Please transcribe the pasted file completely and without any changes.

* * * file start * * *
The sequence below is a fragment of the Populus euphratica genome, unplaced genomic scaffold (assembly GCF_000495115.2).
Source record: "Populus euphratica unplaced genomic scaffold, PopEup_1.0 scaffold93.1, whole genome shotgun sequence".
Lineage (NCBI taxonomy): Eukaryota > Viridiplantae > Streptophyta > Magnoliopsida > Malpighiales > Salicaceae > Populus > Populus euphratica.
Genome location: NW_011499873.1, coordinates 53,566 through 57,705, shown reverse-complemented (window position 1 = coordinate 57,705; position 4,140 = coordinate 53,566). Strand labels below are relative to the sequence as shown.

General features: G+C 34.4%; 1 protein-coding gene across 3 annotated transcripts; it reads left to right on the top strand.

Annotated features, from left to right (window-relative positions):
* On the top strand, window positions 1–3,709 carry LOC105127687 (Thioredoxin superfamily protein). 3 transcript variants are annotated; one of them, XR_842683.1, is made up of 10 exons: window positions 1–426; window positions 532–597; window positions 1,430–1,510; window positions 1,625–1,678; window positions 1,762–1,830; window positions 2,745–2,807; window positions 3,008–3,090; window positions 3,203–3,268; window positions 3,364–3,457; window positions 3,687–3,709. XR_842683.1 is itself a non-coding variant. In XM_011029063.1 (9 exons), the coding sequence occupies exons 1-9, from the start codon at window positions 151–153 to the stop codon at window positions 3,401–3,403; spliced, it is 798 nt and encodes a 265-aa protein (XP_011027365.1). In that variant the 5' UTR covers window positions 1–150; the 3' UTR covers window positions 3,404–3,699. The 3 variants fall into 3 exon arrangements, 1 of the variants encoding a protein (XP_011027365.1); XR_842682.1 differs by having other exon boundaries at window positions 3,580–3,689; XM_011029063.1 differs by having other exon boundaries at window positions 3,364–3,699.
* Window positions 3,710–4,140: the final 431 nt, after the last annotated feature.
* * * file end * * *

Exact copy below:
The sequence below is a fragment of the Populus euphratica genome, unplaced genomic scaffold (assembly GCF_000495115.2).
Source record: "Populus euphratica unplaced genomic scaffold, PopEup_1.0 scaffold93.1, whole genome shotgun sequence".
Lineage (NCBI taxonomy): Eukaryota > Viridiplantae > Streptophyta > Magnoliopsida > Malpighiales > Salicaceae > Populus > Populus euphratica.
Genome location: NW_011499873.1, coordinates 53,566 through 57,705, shown reverse-complemented (window position 1 = coordinate 57,705; position 4,140 = coordinate 53,566). Strand labels below are relative to the sequence as shown.

General features: G+C 34.4%; 1 protein-coding gene across 3 annotated transcripts; it reads left to right on the top strand.

Annotated features, from left to right (window-relative positions):
* On the top strand, window positions 1–3,709 carry LOC105127687 (Thioredoxin superfamily protein). 3 transcript variants are annotated; one of them, XR_842683.1, is made up of 10 exons: window positions 1–426; window positions 532–597; window positions 1,430–1,510; window positions 1,625–1,678; window positions 1,762–1,830; window positions 2,745–2,807; window positions 3,008–3,090; window positions 3,203–3,268; window positions 3,364–3,457; window positions 3,687–3,709. XR_842683.1 is itself a non-coding variant. In XM_011029063.1 (9 exons), the coding sequence occupies exons 1-9, from the start codon at window positions 151–153 to the stop codon at window positions 3,401–3,403; spliced, it is 798 nt and encodes a 265-aa protein (XP_011027365.1). In that variant the 5' UTR covers window positions 1–150; the 3' UTR covers window positions 3,404–3,699. The 3 variants fall into 3 exon arrangements, 1 of the variants encoding a protein (XP_011027365.1); XR_842682.1 differs by having other exon boundaries at window positions 3,580–3,689; XM_011029063.1 differs by having other exon boundaries at window positions 3,364–3,699.
* Window positions 3,710–4,140: the final 431 nt, after the last annotated feature.